With

Synopsys

(SNPS) - Get Report

trading at close to a four-year low, some investors think it may be time to get back in.

On Monday, buyers pushed shares of the chip-design software vendor up 2.6%. "The value investors are beginning to sniff around," said one buy-side analyst.

But cheap as its shares may be, few analysts see a catalyst to make Synopsys a good investment over the next few quarters at least. And on Tuesday, the modest rally started to look like the proverbial dead-cat bounce, as shares shed 12 cents, or 0.8%, to $15.06.

Last week the Mountain View, Calif., company said

second-quarter earnings fell about 15% and delivered equally bleak news for the fourth quarter and next fiscal year. The company's shares plummeted 31%.

The most unsettling news was stated succinctly by Chairman and CEO Aart de Geus in a call with analysts after the announcement: "We will be in the low part of our renewal cycle for the next five quarters with our global and strategic accounts, which make up two-thirds of our business." As a result, he estimated that revenue in fiscal 2005 will be about $940 million; a few quarters earlier preliminary estimates by the company had pegged revenue for the period at about $1.4 billion, said analyst Erach Desai, who follows the company for American Technology Research, which doesn't do investment banking.

Wall Street knew the company might have a tough time convincing customers to upgrade before 2006 because it recently completed a significant product cycle. "However the company has,

until the call provided a much more rosy view, arguing that the technology advancement made across its products in 2004 would entice customers to renew again," Wells Fargo analyst Jennifer Jordan wrote in a note to clients.

Major competitor

Cadence Design Systems

( CDN), meanwhile, is entering the high side of its cycle, and

Magma Design Automation

( LAVA) has significant competitive momentum, Jordan added during an interview. (Wells Fargo does not have a current investment banking relationship with Synopsys or its major rivals.)

To be sure, the electronic design automation sector has been hurting for some time. In the second quarter, for example, revenue for the publicly traded companies in the sector was up just 3.5% year-over-year, according to a report by Henke Associates, a Northern California-based consultancy. And pricing in the industry remains very difficult for vendors.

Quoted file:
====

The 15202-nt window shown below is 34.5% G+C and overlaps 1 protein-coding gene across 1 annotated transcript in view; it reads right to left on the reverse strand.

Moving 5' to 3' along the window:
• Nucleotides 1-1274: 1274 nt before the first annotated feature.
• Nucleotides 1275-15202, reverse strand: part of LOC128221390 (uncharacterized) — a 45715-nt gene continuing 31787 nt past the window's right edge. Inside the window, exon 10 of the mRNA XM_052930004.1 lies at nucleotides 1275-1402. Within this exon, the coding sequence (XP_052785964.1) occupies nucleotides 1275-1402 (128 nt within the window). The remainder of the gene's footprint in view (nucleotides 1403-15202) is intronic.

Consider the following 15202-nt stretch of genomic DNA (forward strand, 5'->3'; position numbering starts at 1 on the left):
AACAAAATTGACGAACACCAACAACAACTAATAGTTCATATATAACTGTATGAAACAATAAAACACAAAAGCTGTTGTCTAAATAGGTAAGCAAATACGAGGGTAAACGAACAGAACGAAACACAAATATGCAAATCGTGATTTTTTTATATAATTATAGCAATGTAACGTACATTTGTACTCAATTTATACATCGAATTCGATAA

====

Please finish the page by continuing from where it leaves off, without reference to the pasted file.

But eight of the nine companies in the sector managed positive revenue growth, while Synopsys was off 6.2%, according to the report.

The company blamed at least some of the loss of business on its licensing model and said last week it will move 90% of its revenue to a subscription model. Now, about 70% to 75% of revenue is derived from subscriptions, with the balance coming from more traditional licensing contracts, which require a large upfront payment by the customer.

Desai, for one, didn't altogether buy the business model explanation. "They've been tweaking the model for years. At this point, it shouldn't have made such a big difference," he said.

He added, however, that the company could well be at or approaching a bottom, based on valuation, which he put at about 1.8 times estimated 2004 revenue with cash stripped out, and he recently changed his rating from "sell" to "hold." Still, Desai doesn't see an immediate catalyst, and worries that management has lost its credibility by missing forecasts so badly.

"A lot of us are kicking ourselves for missing the story and not getting out sooner," said a fund manager who still holds a significant amount of the stock.

The company's balance sheet and basic business are far too strong to imagine it going away, but it's also hard to imagine someone buying it in the near future. For now, the sidelines could be the best place to be.